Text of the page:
Helena Petrovna Blavatsky (1831-1891), cofounder of the Theosophical Society, for example, proposed the existence of a group of evolved masters she termed the “Lords of the flame,” who resided on Venus. Blavatsky, who had formerly operated as a Spiritualist medium, claimed to have regular contact with a large group of evolved beings believed to guide the evolution of human life.

Contact was normally through the materialization of messages reputedly from these ascended masters, though clairvoyant/telepathic contact also occurred. Blavatsky was plagued the last years of her life with significant charges of fraud, and during the twentieth century, those who established contact with the Masters did so as more traditional mediums/ channels, though they tended to use self-descriptive terms that served to separate them from Spiritualist mediums.

Most notable of the Theosophical channels were Alice A. Bailey and Helena Roerich. Both established with one of the masters originally named by Blavatsky as members of the spiritual hierarchy, the Great White Brotherhood, and later published a series of books containing the communications from that master.

In the 1930s, a new contact with the masters was made by Guy W. Ballard. Unlike Bailey and Roerich, who confined their contacts primarily to a single master, Ballard claimed to be in touch with the whole range of ascended masters, including a group of masters from Venus, though the majority of messages came from either the master saint Germain or the master Jesus.

Ballard, who described himself as a messenger of the masters, also held public meetings during which he allowed one or more of the masters to speak through him. These sessions appeared much like the spirit discourses that had been delivered by Spiritualist mediums in previous decades. Although Ballard described himself, his wife Edna Ballard, and his son Donald as the only authorized messengers of the Masters, soon after the formation of the “I AM” Religious Activity, others came forward to claim contact with the same masters, to offer supplemental revelations and eventually to create competing organizations.

Ballard and the “I AM” would become important to the contactee movement as it finally emerged in the 1950s because it offered an alternative model to Spiritualism in which individuals could structure their encounters with extraterrestrials. In fact, in the same way that theosophists spoke of the masters as being organized into a spiritual hierarchy, so contactees would speak of their contacts as being members of a space or interstellar hierarchy. That hierarchy would, strangely enough, often be inhabited by beings who had the same names as the ascended masters originally mentioned by Blavatsky or Ballard.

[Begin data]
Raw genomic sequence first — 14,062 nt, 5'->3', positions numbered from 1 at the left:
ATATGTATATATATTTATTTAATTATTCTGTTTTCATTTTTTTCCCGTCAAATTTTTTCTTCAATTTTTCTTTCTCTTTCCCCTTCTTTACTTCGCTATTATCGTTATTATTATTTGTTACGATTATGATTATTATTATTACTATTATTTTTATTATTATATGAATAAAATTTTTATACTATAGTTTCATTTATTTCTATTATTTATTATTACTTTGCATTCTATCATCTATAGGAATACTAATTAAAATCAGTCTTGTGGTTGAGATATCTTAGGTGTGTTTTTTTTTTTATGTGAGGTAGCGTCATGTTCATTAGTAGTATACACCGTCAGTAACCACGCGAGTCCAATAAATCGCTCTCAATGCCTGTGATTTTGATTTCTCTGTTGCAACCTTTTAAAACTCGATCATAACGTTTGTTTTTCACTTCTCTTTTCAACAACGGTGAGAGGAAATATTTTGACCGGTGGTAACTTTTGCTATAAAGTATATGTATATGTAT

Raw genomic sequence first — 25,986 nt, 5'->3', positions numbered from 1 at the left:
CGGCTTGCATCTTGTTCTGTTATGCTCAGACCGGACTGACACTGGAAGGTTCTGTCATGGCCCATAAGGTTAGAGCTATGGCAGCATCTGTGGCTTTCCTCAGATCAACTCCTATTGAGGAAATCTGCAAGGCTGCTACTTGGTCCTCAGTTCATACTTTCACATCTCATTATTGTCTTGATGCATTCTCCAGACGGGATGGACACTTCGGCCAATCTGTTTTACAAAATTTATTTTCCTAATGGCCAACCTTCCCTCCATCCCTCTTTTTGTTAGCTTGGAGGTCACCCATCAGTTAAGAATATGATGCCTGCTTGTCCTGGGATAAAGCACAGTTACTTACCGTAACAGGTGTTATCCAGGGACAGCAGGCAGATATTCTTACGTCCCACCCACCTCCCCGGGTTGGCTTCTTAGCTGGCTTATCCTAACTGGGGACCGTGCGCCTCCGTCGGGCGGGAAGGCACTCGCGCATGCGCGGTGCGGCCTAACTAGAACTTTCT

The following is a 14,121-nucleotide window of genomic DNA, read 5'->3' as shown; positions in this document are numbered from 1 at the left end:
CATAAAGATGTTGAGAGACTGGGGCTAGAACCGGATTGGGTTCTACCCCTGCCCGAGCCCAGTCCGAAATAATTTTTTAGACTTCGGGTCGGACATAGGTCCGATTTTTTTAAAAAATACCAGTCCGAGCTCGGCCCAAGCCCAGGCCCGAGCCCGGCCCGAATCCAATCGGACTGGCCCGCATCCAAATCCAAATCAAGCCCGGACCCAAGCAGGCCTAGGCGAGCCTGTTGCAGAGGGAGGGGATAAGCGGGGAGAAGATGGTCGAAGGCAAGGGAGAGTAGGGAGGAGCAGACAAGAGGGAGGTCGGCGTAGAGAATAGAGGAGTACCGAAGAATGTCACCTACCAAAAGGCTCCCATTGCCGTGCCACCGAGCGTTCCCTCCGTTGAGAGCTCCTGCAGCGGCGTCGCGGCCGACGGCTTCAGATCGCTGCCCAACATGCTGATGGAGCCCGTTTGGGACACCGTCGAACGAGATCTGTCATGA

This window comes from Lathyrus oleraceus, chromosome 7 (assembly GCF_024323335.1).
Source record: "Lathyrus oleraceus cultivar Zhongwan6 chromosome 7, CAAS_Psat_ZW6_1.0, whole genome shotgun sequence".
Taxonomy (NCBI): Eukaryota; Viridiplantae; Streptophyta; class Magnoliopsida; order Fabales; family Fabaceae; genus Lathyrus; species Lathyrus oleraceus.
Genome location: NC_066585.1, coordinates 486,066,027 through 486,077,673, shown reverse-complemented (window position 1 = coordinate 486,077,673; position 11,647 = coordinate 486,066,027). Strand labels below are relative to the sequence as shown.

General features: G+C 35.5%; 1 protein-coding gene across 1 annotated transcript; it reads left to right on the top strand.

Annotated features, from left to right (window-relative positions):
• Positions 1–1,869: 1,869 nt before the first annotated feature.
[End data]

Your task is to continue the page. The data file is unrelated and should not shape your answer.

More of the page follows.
The New Era

A new era of contact with extraterrestrials began in 1952 with the announcement of George Adamski (1891-1965), an amateur astronomer from Southern California, that he had established communication with the beings who inhabited the spaceships that were being popularly referred to as flying saucers. Actually, Adamski claimed to have first seen a spaceship in 1946; in 1950 he had produced two pictures which he claimed to have taken of flying saucers.

These were published in Fate, the original periodical featuring news of UFOs. However, on November 20, 1952, he and six companions drove to a location in the desert in southeastern California where Adam-ski, now separated from the others, claimed to have seen a saucer land. A handsome blond humanoid figure disembarked from the saucer. Through a mixture of telepathy, sign language, and gestures, the extraterrestrial communicated that he was from Venus and that he had come to Earth out of concern over the destructive potential of atomic weapons.

Adamski’s contact story was published in a book, Flying Saucers Have Landed (which also included a text on historical UFOs by Desmond Leslie). He would go on to write two further accounts of his interaction with visitors from Mars and Saturn and his own travels in outer space, capped by a view of the thriving life on the backside of the moon.

Adamski’s success quickly called forth additional stories from Truman Betherum, Orfeo Angelucci, Howard Menger, and Daniel Fry, all of whom claimed to have also met benevolent humanoids from space. Their reports were met with enthusiastic acceptance from one group while receiving across-the-board rejection from serious students attempting to understand the flying saucer phenomena.

Ufologists had little sympathy for the religious feeling that the contactees aroused, and believing the stories detracted from their scientific endeavor, tended to dismiss contactees as frauds and kooks.

The contactees went about the business of organizing followers into proto-religious groupings. Thus, while leading critics and supporters of Adamski conducted a public debate on the truth of his contact claims and the accuracy of his information about the planets, Adamski quietly invited his supporters into study groups and gave them copies of lessons he had authored on such topics as cosmic philosophy and telepathy. Eventually people would become aware of Adamski’s career prior to his becoming a contactee as an occult teacher and founder of the Royal Order of Tibet.

The great majority of the contactees organized spiritual/ religious groups. Some, such as the New Age Foundation established by Wayne Aho or the Sanctuary of Thought launched by Truman Betherum, had little success and folded soon after the death of their leader. More successful were Unarius, founded by former Spiritualist mediums Ruth and Ernest Norman, the Aetherius Society, founded by British contactee George King, and the I AM Nation, founded by a group of contactees in Florida. Each of these organizations produced a large body of occult literature and have survived to the present under a second generation of leadership.